Venous thromboembolism (VTE), which comprises deep vein thrombosis (DVT) and pulmonary embolism (PE) represents a major public health problem. VTE is primarily a problem in hospitalized or recently hospitalized patients. The incidence of VTE has been shown to be more than 100 times greater among hospitalized patients than those in the community. In Australia, VTE is estimated to complicate 2-3 per 1000 hospital admissions, but varies widely by principle diagnosis. Moreover, postmortem studies indicate that approximately 10% of all hospital deaths are attributed to PE,[3–5] making it the most common preventable cause of hospital death.
In recent years, the prevention of VTE has been identified nationally and internationally as a priority area for improving patient safety. To support these efforts, a number of evidence-based guidelines have been made available which outline the appropriate use of prophylaxis to prevent VTE in a variety of patient populations [7–13]. Patients should be treated according to their individual risk and associated clinical conditions [7, 11, 14]. The Australian and New Zealand Working Party on the Management and Prevention of Venous Thromboembolism (ANZ-WP), which first convened in 1997, has sought to provide a practical pocket-sized booklet that summarised current best practice in VTE prevention. The most recently published version of these recommendations is based on guidelines from the International Union of Angiology and the American College of Chest Physicians (ACCP) and state that every hospitalized adult patient should be assessed for their risk of VTE.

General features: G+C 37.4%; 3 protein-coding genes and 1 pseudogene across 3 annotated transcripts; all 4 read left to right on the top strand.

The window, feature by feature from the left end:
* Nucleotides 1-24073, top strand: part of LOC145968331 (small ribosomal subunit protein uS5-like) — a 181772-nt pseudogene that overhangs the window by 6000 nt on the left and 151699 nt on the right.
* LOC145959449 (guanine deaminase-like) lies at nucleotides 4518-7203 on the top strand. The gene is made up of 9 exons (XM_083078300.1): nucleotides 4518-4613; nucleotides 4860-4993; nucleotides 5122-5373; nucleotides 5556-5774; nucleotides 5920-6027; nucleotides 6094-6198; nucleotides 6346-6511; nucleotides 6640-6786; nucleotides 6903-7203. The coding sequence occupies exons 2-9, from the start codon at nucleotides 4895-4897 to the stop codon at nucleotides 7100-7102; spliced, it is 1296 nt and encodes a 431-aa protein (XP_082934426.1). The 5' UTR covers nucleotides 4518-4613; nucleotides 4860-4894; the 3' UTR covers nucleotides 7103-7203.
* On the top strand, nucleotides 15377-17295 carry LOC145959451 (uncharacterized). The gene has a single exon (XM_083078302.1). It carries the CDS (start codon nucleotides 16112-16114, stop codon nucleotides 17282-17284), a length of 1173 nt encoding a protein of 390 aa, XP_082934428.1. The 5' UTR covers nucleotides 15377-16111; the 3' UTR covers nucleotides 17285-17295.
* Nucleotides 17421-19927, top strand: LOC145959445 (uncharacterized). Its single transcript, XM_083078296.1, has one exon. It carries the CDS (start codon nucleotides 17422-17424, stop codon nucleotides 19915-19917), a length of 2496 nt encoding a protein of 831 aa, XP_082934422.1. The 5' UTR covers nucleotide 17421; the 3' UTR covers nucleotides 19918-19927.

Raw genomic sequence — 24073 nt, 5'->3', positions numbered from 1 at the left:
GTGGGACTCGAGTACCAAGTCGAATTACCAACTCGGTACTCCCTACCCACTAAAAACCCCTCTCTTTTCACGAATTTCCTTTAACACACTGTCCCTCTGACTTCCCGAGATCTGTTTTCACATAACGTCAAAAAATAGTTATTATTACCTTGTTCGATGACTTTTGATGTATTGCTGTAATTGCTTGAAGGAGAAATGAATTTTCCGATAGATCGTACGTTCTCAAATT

Despite the commonly held perception that VTE is a complication of major surgery, postmortem studies have shown that approximately 70% of fatal PEs occur in non-surgical patients[3–5]. Further, it is accepted in the literature that 50-70% of symptomatic thromboembolic events occur in non-surgical patients[7, 14]. Nevertheless, the evidence base for clinical decision making regarding thromboprophylaxis in medical patients remains limited. Data from two meta-analyses demonstrate relative risk reductions of between 38% and 57% with the use of pharmacological prophylaxis depending on the endpoint being assessed[16, 17]. These data have recently been corroborated by the National Health and Medical Research Council of Australia, who present relative risk reductions of between 39% and 60% with the use of pharmacological prophylaxis in general medical patients admitted to hospital.